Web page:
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Larry Gibson posted this 02 February 2024

"It has been my experience that most of the rumors of poor product, Lee-menting, and other foul-mouthing of molds, has been the result of inexperience and/or poor casting technique, and mostly, lack of knowledge of the craft."

 

Amen to that......

LMG

Concealment is not cover.........

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RicinYakima posted this 04 February 2024

I have no idea what a "NOS" is.

 

NOS= New Old Stock. An item that is no longer made, but has never been sold or used. 

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OU812 posted this 02 February 2024

My first experience with RCBS mould was a rookie mistake. The bases of bullets were rounded and not filling out. After calling RCBS the cure was simply loosening sprue plate. Now I know better.

The RCBS 38 caliber 158 gt. Cowboy mould is my most used. Mould is no longer in production.

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admiral posted this 02 February 2024

The last RCBS mold I bought almost a year ago is was the 7mm-168-SP. It's well made and casts great. Only problem is it won't fit my M70 XTR Featherweight 7x57. The nose ride section is .280" and my bore is .276"

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linoww posted this 03 February 2024

"mold is an 8.15X46R 180 Gr. GC "

 

Im not familiar with that RCBS design.

They make a 32 and 8mm of qbout the same shape that I have. 

Post a couple pics please.

"if it was easy we'd let women do it" don't tell my wife I said that!

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.22-10-45 posted this 04 February 2024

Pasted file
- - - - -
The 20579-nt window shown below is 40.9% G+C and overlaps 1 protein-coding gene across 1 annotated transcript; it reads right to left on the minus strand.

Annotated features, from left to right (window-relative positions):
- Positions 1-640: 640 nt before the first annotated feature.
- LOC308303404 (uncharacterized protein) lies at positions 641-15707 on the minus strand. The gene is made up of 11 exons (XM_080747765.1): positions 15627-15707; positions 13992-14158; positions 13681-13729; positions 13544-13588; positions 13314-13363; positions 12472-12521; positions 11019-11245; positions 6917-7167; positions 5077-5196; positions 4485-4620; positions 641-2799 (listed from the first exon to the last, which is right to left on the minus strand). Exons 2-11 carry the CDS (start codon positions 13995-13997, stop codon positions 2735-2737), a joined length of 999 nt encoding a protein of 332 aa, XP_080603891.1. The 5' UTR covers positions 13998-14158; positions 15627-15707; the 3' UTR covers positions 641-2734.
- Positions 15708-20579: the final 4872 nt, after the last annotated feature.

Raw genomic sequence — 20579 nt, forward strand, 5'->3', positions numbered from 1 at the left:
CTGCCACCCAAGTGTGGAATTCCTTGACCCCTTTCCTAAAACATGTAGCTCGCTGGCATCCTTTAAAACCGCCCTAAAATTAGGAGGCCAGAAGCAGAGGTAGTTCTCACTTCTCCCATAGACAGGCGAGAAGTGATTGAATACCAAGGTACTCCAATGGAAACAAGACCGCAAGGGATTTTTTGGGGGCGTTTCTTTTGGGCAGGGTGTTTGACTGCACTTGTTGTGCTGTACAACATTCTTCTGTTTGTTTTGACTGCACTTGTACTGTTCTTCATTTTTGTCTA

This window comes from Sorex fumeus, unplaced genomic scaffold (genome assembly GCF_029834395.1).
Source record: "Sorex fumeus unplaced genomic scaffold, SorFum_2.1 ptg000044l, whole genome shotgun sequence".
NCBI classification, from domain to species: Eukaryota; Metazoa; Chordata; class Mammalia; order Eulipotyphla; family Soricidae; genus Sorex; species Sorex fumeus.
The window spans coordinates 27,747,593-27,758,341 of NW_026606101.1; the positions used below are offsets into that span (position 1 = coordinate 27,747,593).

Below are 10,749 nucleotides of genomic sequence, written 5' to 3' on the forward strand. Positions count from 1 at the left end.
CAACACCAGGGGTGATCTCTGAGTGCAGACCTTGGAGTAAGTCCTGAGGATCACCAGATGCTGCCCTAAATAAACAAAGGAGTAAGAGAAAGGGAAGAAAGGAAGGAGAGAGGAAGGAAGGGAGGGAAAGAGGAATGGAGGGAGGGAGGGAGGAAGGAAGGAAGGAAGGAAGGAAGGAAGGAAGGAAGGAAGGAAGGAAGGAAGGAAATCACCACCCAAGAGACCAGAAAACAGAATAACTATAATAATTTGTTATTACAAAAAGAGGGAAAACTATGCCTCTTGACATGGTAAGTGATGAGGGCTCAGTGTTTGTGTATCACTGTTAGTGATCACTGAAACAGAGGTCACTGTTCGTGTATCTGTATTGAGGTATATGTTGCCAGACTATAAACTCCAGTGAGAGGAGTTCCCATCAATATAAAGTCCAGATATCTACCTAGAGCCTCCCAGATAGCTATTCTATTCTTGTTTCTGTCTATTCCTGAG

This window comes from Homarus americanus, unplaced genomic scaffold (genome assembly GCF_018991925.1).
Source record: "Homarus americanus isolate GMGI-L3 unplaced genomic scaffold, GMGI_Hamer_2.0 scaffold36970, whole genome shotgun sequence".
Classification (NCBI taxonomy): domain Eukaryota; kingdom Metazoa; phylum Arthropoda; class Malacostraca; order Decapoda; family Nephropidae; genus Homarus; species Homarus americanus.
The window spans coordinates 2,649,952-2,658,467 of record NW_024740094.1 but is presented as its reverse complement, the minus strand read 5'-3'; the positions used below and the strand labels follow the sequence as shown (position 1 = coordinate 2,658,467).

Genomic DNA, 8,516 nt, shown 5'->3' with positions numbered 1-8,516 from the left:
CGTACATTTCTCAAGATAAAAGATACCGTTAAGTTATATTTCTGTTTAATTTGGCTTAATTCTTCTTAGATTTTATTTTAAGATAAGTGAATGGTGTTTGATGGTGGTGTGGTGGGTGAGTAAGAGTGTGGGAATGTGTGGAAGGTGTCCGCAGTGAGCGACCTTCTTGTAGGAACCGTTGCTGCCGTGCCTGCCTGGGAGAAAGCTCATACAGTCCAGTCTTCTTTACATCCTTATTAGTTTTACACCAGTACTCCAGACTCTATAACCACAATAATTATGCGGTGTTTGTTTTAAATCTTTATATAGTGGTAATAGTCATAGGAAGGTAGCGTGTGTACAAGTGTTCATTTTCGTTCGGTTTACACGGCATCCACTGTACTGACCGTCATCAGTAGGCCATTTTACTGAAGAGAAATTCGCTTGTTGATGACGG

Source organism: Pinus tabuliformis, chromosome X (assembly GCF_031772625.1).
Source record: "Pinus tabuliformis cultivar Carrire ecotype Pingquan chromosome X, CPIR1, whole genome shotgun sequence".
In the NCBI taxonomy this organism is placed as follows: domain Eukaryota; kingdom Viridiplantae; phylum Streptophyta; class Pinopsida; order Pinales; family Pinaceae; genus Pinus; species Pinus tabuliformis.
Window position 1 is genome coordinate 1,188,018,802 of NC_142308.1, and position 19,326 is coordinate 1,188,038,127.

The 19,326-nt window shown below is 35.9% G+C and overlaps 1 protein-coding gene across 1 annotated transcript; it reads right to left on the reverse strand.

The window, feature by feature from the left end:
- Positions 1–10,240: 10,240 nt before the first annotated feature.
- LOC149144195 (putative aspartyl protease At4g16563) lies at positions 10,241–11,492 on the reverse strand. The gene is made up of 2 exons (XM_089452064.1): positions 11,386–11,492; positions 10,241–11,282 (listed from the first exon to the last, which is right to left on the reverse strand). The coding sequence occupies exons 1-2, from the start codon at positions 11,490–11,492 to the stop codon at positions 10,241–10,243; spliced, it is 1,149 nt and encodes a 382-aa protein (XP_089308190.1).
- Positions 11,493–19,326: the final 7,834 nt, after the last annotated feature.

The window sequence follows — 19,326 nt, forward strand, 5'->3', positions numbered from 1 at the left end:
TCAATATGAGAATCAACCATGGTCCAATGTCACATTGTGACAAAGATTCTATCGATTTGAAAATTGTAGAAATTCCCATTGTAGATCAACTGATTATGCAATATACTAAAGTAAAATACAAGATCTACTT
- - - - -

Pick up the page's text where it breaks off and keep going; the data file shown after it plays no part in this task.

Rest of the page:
Have a few RCBS moulds, never a problem with them until I bought a .30 180gr. FP GC.  This was a NOS.  Using a med. hard alloy of range scrap with some tin added, I am getting SERIOUS whiskers from nose to base.  Tried slathering mold prep onto faces to block vents without luck .. thicker layer? .might have to try another alloy, and or play with temp. Bullets look nice otherwise, and shoot well.  I can't send it back..discontinued.  any suggestions?  Thanks.

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Aaron posted this 04 February 2024

De-crud the entire mold. Ensure the "mold prep" goop is removed in its entirety. Use an acid brush and Methyl Ethyl Ketone or Acetone to clean mold. ENSURE THE ALIGNMENT PINS are CLEAN and bright.

Cast with a KNOWN alloy of Lyman #2 or Linotype or some other KNOWN alloy from RotoMetals. Ensure alloy and mold are up to temperature. Apply slight pressure (squeeze) to mold handles if still feathering. If slight squeezing cures it, alignment pins may be out of whack. If squeezing now does not prevent feathering, the mold may be warped due to heat or it may have a bump in it not seen by the naked eye. It may have been dropped on a floor in the past.

I have no idea what a "NOS" is.

With rifle in hand, I confidently go forth into the darkness.

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Aaron posted this 05 February 2024

Thanks Richard. Knew - Old Stock. applause

 

With rifle in hand, I confidently go forth into the darkness.